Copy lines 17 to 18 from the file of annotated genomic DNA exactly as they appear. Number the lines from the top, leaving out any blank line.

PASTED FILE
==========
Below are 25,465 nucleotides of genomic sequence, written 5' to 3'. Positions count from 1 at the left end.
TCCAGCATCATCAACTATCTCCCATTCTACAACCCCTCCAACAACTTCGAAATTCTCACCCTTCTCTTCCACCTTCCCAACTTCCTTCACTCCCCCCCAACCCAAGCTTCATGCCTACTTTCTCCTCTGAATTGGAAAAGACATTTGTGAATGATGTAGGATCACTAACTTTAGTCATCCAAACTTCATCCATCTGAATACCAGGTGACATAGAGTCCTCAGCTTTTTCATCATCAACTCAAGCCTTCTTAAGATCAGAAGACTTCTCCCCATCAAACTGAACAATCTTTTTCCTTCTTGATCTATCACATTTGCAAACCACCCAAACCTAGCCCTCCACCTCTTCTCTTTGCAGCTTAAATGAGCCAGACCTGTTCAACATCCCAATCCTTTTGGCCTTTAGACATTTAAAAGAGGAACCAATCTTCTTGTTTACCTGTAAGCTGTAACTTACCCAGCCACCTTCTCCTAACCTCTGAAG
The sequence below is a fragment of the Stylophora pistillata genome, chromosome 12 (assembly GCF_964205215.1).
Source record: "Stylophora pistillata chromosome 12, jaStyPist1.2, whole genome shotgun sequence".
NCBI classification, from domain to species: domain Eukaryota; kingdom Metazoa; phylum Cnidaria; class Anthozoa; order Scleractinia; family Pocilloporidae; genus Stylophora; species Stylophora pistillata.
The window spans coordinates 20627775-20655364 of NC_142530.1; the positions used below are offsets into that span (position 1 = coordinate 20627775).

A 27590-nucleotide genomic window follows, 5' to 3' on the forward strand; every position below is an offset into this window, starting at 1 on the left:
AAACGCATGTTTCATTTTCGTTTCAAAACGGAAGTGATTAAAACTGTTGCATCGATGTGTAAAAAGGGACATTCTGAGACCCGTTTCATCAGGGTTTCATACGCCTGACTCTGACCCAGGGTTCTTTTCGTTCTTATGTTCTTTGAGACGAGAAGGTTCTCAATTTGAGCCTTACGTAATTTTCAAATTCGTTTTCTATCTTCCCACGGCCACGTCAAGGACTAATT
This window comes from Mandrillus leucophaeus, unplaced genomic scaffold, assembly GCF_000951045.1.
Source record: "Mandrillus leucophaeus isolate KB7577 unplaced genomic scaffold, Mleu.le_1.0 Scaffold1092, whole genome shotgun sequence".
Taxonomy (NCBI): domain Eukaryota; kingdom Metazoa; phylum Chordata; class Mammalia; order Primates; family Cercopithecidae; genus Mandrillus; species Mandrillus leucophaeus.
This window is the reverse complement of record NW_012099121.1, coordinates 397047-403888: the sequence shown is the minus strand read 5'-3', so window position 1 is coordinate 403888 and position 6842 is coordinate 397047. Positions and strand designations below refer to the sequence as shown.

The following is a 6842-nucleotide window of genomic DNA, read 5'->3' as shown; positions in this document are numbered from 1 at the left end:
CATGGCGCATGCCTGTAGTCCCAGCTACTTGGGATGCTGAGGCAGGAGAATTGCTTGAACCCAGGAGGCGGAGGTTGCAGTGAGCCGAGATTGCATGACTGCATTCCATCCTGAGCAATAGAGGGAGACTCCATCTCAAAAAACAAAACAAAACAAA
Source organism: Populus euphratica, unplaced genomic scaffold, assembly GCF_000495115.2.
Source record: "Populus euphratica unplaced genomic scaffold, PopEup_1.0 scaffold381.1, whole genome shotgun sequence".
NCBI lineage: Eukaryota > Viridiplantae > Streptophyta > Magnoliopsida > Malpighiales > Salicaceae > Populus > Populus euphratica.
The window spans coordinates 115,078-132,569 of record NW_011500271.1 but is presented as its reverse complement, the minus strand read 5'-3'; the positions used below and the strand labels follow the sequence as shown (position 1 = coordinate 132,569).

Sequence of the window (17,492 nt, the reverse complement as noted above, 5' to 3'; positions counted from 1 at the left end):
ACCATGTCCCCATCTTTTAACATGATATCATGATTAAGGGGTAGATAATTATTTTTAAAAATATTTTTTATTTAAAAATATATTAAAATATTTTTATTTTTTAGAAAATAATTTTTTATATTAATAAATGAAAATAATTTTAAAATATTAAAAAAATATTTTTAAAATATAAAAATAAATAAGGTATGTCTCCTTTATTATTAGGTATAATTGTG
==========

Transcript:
NCBI lineage: Eukaryota > Viridiplantae > Streptophyta > Magnoliopsida > Malpighiales > Salicaceae > Populus > Populus euphratica.
The window spans coordinates 115,078-132,569 of record NW_011500271.1 but is presented as its reverse complement, the minus strand read 5'-3'; the positions used below and the strand labels follow the sequence as shown (position 1 = coordinate 132,569).